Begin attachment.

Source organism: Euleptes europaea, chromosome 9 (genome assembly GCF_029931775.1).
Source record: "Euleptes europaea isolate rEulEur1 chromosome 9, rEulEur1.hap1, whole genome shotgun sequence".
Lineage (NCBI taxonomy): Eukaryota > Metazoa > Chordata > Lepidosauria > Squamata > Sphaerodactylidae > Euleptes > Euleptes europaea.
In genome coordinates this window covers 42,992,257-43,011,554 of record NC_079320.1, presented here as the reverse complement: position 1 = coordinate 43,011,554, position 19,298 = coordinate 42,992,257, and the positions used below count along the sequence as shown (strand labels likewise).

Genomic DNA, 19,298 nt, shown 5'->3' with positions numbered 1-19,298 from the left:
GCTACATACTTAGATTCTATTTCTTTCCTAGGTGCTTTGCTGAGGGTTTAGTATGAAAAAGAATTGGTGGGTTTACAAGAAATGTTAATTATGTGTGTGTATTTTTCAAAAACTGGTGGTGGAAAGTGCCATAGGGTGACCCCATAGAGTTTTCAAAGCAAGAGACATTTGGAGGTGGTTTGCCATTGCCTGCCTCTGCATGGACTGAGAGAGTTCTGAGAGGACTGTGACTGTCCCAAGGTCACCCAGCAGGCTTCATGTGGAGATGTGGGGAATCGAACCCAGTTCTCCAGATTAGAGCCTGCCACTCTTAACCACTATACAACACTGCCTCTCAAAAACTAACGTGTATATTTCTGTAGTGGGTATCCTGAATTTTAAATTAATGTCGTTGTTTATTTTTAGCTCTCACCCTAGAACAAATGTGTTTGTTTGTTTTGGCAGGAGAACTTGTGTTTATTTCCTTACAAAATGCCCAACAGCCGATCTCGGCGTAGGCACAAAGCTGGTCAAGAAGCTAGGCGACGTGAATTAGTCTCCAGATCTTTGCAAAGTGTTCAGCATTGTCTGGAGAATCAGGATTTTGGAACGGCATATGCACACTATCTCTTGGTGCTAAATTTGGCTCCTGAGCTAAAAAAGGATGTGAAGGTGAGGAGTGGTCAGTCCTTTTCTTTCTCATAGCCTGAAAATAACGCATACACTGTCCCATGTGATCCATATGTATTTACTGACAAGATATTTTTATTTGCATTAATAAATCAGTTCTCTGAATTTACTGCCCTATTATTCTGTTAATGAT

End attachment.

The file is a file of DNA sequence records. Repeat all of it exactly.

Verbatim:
Source organism: Euleptes europaea, chromosome 9 (genome assembly GCF_029931775.1).
Source record: "Euleptes europaea isolate rEulEur1 chromosome 9, rEulEur1.hap1, whole genome shotgun sequence".
Lineage (NCBI taxonomy): Eukaryota > Metazoa > Chordata > Lepidosauria > Squamata > Sphaerodactylidae > Euleptes > Euleptes europaea.
In genome coordinates this window covers 42,992,257-43,011,554 of record NC_079320.1, presented here as the reverse complement: position 1 = coordinate 43,011,554, position 19,298 = coordinate 42,992,257, and the positions used below count along the sequence as shown (strand labels likewise).

Genomic DNA, 19,298 nt, shown 5'->3' with positions numbered 1-19,298 from the left:
GCTACATACTTAGATTCTATTTCTTTCCTAGGTGCTTTGCTGAGGGTTTAGTATGAAAAAGAATTGGTGGGTTTACAAGAAATGTTAATTATGTGTGTGTATTTTTCAAAAACTGGTGGTGGAAAGTGCCATAGGGTGACCCCATAGAGTTTTCAAAGCAAGAGACATTTGGAGGTGGTTTGCCATTGCCTGCCTCTGCATGGACTGAGAGAGTTCTGAGAGGACTGTGACTGTCCCAAGGTCACCCAGCAGGCTTCATGTGGAGATGTGGGGAATCGAACCCAGTTCTCCAGATTAGAGCCTGCCACTCTTAACCACTATACAACACTGCCTCTCAAAAACTAACGTGTATATTTCTGTAGTGGGTATCCTGAATTTTAAATTAATGTCGTTGTTTATTTTTAGCTCTCACCCTAGAACAAATGTGTTTGTTTGTTTTGGCAGGAGAACTTGTGTTTATTTCCTTACAAAATGCCCAACAGCCGATCTCGGCGTAGGCACAAAGCTGGTCAAGAAGCTAGGCGACGTGAATTAGTCTCCAGATCTTTGCAAAGTGTTCAGCATTGTCTGGAGAATCAGGATTTTGGAACGGCATATGCACACTATCTCTTGGTGCTAAATTTGGCTCCTGAGCTAAAAAAGGATGTGAAGGTGAGGAGTGGTCAGTCCTTTTCTTTCTCATAGCCTGAAAATAACGCATACACTGTCCCATGTGATCCATATGTATTTACTGACAAGATATTTTTATTTGCATTAATAAATCAGTTCTCTGAATTTACTGCCCTATTATTCTGTTAATGAT